In March 1998, the F1 confirmed that it is the fastest production car in the world, achieving a record top speed of 240.14mph. This was a record it held until March 2005.
On December 16th 1998 the same McLaren F1, driven by Peter Taylor, an independent test and development engineer broke the high-speed circuit record at MIRA averaging 168mph round the 2.82 mile banked circuit with a maximum speed of 196.2mph.
Of the 100 cars 64 were F1 road cars, five were F1 LM versions built to commemorate victory at Le Mans in 1995 and three were F1 GT road going versions of the long tail 1997 F1 GTR race car. The remaining 28 were F1 GTR race cars built for private customers competing in the FIA GT series and the 24 Heures du Mans.
The Mercedes-Benz SLR McLaren is an impressive testament to the competence and experience of Mercedes-Benz and our Formula 1 partner McLaren in the development and production of high-performance sports cars. The two-seater, with its striking swing-wing doors and styling elements borrowed from the Formula 1 Silver Arrows, builds on the legacy of the famous SLR race cars of the 1950s. Equipped with cutting-edge race car technology and ground-breaking new Mercedes developments, designed to ensure a high standard of safety and suitability for day-to-day use, the new SLR creates a distinctive image for itself as a 21st-century Gran Turismo - a thrilling synthesis of tradition and innovation.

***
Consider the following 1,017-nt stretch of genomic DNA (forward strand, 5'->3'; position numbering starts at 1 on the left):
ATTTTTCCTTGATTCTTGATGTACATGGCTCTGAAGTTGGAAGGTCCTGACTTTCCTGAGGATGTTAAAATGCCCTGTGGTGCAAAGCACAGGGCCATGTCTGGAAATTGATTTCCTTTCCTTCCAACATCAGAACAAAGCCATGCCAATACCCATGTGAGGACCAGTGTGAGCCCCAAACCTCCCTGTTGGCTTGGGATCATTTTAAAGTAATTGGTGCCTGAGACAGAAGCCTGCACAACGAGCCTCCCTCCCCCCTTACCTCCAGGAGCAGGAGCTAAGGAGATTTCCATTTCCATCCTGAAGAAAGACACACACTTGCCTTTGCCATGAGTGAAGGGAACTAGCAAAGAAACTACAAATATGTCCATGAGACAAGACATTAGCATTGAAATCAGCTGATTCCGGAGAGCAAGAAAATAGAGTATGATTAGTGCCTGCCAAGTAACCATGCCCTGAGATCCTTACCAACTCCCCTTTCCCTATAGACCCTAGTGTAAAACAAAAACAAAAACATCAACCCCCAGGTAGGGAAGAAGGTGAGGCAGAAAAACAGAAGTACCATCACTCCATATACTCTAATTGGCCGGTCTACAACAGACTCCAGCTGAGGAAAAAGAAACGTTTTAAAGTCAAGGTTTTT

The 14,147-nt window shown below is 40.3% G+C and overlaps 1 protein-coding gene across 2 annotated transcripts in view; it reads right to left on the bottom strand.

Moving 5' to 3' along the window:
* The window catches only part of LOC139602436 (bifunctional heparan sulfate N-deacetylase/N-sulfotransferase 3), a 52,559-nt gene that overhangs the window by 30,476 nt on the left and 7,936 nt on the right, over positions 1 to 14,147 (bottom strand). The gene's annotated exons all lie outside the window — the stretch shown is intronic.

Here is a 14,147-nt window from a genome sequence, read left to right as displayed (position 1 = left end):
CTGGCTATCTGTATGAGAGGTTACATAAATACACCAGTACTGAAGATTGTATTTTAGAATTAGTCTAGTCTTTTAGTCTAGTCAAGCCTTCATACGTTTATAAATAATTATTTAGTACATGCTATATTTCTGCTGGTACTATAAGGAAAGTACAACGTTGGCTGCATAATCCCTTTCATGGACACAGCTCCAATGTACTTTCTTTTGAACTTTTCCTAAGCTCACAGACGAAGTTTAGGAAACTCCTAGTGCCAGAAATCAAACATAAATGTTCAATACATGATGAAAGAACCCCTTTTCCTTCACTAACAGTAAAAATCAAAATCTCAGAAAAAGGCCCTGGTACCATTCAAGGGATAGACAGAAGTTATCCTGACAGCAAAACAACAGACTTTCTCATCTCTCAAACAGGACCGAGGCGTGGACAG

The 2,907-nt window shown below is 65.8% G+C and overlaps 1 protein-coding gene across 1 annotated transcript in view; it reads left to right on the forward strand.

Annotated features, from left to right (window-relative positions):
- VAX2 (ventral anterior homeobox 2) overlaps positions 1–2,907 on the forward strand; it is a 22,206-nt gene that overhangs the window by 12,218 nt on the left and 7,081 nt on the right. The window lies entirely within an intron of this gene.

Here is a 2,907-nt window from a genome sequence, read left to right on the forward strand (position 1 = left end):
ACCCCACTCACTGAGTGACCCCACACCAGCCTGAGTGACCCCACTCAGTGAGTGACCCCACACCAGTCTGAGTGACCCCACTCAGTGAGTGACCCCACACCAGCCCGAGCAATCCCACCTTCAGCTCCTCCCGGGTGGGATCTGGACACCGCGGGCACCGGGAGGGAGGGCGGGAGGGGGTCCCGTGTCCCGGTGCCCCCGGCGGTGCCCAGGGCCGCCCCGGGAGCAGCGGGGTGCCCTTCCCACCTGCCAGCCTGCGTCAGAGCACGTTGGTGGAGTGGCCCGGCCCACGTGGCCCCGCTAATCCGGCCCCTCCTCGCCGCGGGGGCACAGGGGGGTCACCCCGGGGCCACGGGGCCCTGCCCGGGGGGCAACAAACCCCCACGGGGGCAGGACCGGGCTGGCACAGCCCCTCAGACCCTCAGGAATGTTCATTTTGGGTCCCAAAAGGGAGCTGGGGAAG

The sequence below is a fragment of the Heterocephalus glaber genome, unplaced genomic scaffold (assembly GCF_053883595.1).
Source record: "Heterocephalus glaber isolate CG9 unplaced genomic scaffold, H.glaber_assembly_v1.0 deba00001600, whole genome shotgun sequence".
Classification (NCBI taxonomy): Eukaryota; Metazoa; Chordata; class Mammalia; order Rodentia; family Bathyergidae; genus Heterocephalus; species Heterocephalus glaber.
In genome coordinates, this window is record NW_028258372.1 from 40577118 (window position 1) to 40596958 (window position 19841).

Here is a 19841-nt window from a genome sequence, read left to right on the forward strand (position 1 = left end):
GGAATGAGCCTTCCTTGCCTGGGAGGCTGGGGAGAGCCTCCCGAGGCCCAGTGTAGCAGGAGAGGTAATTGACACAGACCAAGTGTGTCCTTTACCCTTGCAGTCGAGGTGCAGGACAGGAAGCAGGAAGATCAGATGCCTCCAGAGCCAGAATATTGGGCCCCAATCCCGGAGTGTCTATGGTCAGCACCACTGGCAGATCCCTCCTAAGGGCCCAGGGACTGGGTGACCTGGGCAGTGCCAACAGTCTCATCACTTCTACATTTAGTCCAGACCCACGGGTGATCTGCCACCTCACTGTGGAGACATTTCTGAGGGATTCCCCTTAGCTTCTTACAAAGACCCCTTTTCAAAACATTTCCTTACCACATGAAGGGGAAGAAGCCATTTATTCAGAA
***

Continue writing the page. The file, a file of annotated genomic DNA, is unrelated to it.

The newly developed V8 supercharged engine delivers an output of 626 hp and accelerates the sports car from 0 to 60 mph in 3.8 seconds. The top speed is approximately 207 mph. The body of the new SLR, like those of the Mercedes-McLaren Formula 1 race cars, is made from carbon fibre composites - lightweight materials which demonstrate exemplary energy absorption, hence ensuring the highest standard of occupant protection.
The SLR is the world’s first series-produced car to have a front crash structure manufactured entirely from carbon fibres. Adaptive airbags, newly developed kneebags and sidebags, belt tensioners, high-performance ceramic brake discs and an automatically adaptive airbrake in the boot lid round off the range of safety equipment on board the Mercedes-Benz SLR McLaren, setting new standards in this vehicle class.
In the interests of optimum dynamic handling and high stability on braking, the new Mercedes-Benz SLR McLaren has a front mid-engined design. The high-performance V8 engine, mounted on a robust aluminium frame, is installed at a low level which allows a low centre of gravity for agile handling.